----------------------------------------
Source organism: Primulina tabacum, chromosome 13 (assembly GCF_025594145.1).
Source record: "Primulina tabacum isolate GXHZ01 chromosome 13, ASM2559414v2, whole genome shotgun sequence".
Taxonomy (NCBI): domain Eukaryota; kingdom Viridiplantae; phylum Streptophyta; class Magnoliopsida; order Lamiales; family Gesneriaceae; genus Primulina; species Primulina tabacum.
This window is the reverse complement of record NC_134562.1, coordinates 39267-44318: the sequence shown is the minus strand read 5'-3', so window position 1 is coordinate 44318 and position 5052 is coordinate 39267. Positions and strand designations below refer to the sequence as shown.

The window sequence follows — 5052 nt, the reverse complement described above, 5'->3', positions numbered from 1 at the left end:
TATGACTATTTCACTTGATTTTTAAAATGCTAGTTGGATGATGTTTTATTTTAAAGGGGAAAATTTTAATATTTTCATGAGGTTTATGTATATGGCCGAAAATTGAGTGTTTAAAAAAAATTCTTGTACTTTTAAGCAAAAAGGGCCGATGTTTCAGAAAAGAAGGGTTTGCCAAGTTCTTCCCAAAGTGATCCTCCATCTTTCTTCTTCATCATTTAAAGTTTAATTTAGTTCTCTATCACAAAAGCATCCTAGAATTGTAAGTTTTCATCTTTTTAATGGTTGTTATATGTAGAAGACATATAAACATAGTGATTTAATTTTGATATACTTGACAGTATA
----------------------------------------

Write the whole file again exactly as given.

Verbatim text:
Source organism: Primulina tabacum, chromosome 13 (assembly GCF_025594145.1).
Source record: "Primulina tabacum isolate GXHZ01 chromosome 13, ASM2559414v2, whole genome shotgun sequence".
Taxonomy (NCBI): domain Eukaryota; kingdom Viridiplantae; phylum Streptophyta; class Magnoliopsida; order Lamiales; family Gesneriaceae; genus Primulina; species Primulina tabacum.
This window is the reverse complement of record NC_134562.1, coordinates 39267-44318: the sequence shown is the minus strand read 5'-3', so window position 1 is coordinate 44318 and position 5052 is coordinate 39267. Positions and strand designations below refer to the sequence as shown.

The window sequence follows — 5052 nt, the reverse complement described above, 5'->3', positions numbered from 1 at the left end:
TATGACTATTTCACTTGATTTTTAAAATGCTAGTTGGATGATGTTTTATTTTAAAGGGGAAAATTTTAATATTTTCATGAGGTTTATGTATATGGCCGAAAATTGAGTGTTTAAAAAAAATTCTTGTACTTTTAAGCAAAAAGGGCCGATGTTTCAGAAAAGAAGGGTTTGCCAAGTTCTTCCCAAAGTGATCCTCCATCTTTCTTCTTCATCATTTAAAGTTTAATTTAGTTCTCTATCACAAAAGCATCCTAGAATTGTAAGTTTTCATCTTTTTAATGGTTGTTATATGTAGAAGACATATAAACATAGTGATTTAATTTTGATATACTTGACAGTATA